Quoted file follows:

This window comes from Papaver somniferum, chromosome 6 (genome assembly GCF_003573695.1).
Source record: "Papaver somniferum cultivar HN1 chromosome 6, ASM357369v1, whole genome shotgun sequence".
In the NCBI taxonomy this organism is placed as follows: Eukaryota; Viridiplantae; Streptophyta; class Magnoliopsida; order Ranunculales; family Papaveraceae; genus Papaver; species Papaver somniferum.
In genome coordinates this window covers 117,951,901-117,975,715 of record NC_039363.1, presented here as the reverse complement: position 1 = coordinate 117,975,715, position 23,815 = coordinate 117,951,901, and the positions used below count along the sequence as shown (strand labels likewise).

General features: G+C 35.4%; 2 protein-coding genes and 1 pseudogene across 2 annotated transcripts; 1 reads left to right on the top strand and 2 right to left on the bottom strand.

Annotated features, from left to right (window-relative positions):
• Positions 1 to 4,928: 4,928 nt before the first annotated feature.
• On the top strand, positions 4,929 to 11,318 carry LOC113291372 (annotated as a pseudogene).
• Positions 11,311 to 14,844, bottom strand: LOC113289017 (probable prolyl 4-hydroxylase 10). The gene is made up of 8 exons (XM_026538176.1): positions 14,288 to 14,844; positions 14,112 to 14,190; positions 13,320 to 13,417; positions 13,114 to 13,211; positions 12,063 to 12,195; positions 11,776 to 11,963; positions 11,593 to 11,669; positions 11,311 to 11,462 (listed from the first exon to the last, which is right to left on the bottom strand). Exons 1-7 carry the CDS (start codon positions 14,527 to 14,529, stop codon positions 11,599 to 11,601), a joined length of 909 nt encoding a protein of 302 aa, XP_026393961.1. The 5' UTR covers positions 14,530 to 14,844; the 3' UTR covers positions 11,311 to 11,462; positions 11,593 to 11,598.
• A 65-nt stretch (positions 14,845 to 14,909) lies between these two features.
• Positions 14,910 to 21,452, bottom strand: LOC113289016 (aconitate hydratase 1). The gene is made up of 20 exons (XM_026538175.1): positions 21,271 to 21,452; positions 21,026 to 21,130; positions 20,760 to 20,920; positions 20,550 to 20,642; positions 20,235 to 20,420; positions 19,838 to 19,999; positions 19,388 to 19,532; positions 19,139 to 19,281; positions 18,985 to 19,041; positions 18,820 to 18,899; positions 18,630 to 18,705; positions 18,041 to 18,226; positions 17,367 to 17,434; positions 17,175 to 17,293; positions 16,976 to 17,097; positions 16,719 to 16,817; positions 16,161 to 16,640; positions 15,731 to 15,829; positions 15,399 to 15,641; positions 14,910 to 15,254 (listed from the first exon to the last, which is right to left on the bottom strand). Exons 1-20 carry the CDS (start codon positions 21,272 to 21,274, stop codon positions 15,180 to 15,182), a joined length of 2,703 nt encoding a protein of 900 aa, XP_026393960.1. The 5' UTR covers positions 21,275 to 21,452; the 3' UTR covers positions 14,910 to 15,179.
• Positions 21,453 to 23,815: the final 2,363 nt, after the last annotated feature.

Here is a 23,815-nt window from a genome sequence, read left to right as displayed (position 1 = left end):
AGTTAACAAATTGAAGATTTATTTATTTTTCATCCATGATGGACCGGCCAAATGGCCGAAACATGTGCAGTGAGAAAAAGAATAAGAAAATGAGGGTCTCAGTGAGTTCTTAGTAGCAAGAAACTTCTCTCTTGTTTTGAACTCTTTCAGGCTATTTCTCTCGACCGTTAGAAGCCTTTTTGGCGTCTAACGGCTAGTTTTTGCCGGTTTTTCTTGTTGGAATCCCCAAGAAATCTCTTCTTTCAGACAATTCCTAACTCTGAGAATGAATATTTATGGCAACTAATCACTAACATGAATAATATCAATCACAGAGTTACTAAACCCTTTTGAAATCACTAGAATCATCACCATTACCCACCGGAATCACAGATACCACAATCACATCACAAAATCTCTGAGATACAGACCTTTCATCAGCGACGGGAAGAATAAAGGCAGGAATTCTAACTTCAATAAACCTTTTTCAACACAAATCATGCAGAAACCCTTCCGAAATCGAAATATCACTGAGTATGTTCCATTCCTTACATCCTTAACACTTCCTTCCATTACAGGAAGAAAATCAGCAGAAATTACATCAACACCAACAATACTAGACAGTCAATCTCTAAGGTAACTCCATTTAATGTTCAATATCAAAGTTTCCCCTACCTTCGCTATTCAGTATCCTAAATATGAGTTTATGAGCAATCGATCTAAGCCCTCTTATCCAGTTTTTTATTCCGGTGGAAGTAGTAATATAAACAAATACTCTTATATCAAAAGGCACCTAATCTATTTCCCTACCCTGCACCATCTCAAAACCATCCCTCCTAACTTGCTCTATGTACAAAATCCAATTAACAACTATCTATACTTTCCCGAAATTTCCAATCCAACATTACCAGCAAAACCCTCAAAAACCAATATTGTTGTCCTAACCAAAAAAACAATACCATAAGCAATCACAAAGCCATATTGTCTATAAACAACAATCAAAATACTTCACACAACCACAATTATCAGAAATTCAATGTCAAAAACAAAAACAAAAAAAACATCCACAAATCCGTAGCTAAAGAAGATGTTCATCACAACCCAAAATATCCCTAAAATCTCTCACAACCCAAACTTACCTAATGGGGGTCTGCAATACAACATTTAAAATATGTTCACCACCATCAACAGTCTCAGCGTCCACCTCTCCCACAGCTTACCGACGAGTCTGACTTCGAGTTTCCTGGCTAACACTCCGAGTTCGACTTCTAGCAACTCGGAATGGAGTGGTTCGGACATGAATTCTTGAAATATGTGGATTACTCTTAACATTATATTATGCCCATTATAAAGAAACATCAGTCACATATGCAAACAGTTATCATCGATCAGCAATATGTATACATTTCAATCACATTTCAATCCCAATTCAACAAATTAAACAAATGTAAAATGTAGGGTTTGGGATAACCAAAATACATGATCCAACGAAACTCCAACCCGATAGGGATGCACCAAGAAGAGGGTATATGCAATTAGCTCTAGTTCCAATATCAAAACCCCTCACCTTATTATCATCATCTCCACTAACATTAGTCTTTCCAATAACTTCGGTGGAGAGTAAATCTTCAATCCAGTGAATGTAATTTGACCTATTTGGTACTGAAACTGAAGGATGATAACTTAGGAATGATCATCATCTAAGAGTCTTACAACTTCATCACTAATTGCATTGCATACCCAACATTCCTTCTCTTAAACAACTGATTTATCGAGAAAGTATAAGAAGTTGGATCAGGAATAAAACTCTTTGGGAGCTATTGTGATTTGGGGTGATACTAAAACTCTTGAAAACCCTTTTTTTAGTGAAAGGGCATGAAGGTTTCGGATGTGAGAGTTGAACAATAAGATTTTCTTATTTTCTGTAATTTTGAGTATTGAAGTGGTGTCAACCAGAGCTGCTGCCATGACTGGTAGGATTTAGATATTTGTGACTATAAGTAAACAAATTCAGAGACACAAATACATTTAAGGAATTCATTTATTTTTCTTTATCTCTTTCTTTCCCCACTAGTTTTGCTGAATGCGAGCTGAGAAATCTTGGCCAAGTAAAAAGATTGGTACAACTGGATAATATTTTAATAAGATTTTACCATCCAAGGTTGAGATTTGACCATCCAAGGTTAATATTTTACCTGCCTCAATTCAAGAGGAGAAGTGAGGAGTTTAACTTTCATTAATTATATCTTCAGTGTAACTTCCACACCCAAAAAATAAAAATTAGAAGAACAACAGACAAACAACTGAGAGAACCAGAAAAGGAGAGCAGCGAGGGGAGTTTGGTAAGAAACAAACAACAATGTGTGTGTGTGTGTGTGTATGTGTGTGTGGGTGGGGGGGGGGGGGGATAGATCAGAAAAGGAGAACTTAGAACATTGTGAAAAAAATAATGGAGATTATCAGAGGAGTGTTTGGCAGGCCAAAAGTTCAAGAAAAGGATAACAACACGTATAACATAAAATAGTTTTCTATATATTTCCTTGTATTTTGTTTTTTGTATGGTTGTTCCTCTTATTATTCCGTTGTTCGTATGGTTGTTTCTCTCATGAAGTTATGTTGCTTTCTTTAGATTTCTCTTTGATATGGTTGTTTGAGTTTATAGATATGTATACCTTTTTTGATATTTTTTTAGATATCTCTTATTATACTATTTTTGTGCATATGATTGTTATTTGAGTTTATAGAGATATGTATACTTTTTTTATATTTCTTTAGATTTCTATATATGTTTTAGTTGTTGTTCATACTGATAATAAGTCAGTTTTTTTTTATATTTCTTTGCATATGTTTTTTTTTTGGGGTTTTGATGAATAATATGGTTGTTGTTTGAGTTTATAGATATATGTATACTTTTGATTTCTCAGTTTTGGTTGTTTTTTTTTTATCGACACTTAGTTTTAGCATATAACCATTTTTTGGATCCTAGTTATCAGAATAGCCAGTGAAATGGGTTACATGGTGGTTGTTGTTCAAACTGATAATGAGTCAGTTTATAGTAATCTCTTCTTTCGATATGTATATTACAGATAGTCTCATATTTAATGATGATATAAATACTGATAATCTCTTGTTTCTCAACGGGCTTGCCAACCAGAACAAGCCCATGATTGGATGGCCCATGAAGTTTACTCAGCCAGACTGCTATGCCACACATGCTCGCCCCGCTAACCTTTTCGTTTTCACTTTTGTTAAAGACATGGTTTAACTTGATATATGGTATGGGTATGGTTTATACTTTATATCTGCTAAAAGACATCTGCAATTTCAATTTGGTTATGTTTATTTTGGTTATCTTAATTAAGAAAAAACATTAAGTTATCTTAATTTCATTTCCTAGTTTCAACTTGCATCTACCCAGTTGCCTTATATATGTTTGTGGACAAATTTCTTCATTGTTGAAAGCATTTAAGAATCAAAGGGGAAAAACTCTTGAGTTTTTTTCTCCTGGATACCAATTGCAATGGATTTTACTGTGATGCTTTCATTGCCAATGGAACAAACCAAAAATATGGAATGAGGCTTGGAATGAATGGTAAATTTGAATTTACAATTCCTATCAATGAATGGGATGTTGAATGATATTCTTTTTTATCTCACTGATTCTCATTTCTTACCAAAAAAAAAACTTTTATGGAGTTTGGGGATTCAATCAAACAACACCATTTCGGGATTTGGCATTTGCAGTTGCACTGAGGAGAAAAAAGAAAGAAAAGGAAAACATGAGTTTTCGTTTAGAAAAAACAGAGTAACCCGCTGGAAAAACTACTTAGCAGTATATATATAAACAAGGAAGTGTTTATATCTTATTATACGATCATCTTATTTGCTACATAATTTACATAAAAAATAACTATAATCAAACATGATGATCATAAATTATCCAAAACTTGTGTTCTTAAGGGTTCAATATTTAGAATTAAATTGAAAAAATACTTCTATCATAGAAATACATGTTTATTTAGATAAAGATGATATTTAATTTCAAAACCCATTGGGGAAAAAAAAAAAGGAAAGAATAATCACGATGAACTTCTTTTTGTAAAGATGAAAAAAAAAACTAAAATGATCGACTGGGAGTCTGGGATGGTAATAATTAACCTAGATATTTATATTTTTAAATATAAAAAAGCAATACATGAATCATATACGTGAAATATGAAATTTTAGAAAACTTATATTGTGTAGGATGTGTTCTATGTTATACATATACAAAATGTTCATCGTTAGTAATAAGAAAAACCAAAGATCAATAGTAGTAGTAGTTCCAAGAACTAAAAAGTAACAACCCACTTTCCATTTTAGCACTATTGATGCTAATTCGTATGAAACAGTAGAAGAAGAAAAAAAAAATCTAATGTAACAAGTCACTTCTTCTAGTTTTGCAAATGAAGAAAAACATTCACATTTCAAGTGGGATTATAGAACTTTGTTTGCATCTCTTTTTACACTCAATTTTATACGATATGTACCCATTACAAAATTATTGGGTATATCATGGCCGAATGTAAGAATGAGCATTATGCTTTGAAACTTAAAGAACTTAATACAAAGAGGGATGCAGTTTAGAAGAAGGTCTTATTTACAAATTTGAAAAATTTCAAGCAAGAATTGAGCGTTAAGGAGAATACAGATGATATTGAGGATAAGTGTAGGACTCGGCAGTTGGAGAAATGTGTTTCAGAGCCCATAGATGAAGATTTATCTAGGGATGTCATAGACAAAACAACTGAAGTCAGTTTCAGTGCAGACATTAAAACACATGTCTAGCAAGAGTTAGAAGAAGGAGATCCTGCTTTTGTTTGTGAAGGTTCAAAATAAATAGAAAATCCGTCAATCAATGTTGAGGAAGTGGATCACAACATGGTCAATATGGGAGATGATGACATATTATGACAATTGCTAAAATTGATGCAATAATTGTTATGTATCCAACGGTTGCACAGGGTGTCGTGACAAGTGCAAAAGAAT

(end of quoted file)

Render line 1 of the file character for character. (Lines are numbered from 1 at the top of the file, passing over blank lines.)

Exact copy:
This window comes from Papaver somniferum, chromosome 6 (genome assembly GCF_003573695.1).